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The One Where Stuff Happened

The Mets don’t lead the league in much, but they’re at least a wild-card contender in keeping us guessing, having concluded their road trip with a Rorschach record of 5-5.

That’s five to go in the They Rebounded From Getting Blitzed and Got Themselves Together on the Road So There’s Hope column (you may label this one differently, of course), and five to go in the They Got the Stuffing Beat Out of Them and Didn’t Even Look Like a Big-League Team column. Which adds up to a collective shrug and a quick turnaround to Citi Field, where the Phillies await.

Before leaving Miami at an absurdly late hour, the Mets had one final game to play against the Marlins. It was an odd one — a stop-start affair that felt like three different games grafted together. First came the laugher, with Jay Bruce [1] and T.J. Rivera [2] beating up on Jose Urena [3]. Then came a long, draggy stretch in which everything took forever. And finally we got a spasm of worry, as the Marlins staged a two-out rally that would ultimately just be a bunch of noise.

All of that is storytelling, of course — the construction of a narrative around individual pitches and plays. This is how we get ourselves in trouble as amateur baseball analysts, ferreting out imaginary patterns and attributing random events to grit, heart, morality and fate. Still, it’s irresistible — we’re wired for storytelling and use it for everything from describing a mundane day of work/school to secondhand accounts of athletic contests. And since we’re so wired, most baseball games sort themselves easily and readily into premade narrative buckets.

That sounds like a post to be considered with greater leisure during the offseason, but you know what I mean: there’s the Laugher, the Coach Not Taking Us to Tastee-Freez After This Mess, the One Where You Were Out of It After One Pitch, the Thrilling Comeback, the Fizzled Comeback, the Horrible Tortoise-and-the-Hare Loss, the Heart Ripped Out Day of Infamy, the Moral Victory But Still a Loss, the Philosophical Conundrum of Tying It in the Ninth Just to Lose in 12, the All-Time Classic, the One You Knew You Were Going to Lose One Way or Another Eventually, and so on. Last night’s wasn’t any of those — it feinted in various directions but never really settled on any of them.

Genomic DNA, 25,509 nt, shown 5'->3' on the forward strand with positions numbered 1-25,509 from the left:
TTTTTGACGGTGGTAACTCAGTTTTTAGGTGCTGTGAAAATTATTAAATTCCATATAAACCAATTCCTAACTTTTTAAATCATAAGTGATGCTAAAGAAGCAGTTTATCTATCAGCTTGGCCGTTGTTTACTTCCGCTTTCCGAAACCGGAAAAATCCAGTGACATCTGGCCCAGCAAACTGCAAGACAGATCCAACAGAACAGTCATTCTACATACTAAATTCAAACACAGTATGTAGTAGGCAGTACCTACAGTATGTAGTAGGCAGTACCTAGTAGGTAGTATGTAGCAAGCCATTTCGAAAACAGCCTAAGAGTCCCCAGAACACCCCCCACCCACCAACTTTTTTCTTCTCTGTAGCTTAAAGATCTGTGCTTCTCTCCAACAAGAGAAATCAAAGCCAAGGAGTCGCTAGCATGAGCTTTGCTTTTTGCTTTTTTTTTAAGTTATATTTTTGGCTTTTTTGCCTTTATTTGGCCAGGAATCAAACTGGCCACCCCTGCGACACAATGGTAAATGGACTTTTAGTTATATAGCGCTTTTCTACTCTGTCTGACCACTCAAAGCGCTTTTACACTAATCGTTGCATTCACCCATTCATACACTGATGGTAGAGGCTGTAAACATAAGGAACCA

Sometimes a baseball game’s just a  baseball game, I suppose.

Like any baseball game — or at least any win — it had its pleasures. There was watching Seth Lugo [4] as the antithesis of Rafael Montero [5], pitching efficiently and aggressively to Giancarlo Stanton [6] & Co. and being rewarded for it, as the reconstituted Mets infield turned two more double plays on the night. There was the instinctively terrific defense of JT Riddle [7], a young shortstop who looks like he’ll be the next Marlin to make us grind our teeth in helpless agony. There was the big triple by the generically handsome Matt Reynolds [8] — described perfectly by one Twitter wag [9] as looking “like one of the teammates with no lines in a baseball movie” — that would push the Marlins back to a more comfortable distance.

Not a particularly memorable baseball game, but one that was just fine [10] for a warm June night. And perhaps that’s its own narrative bucket.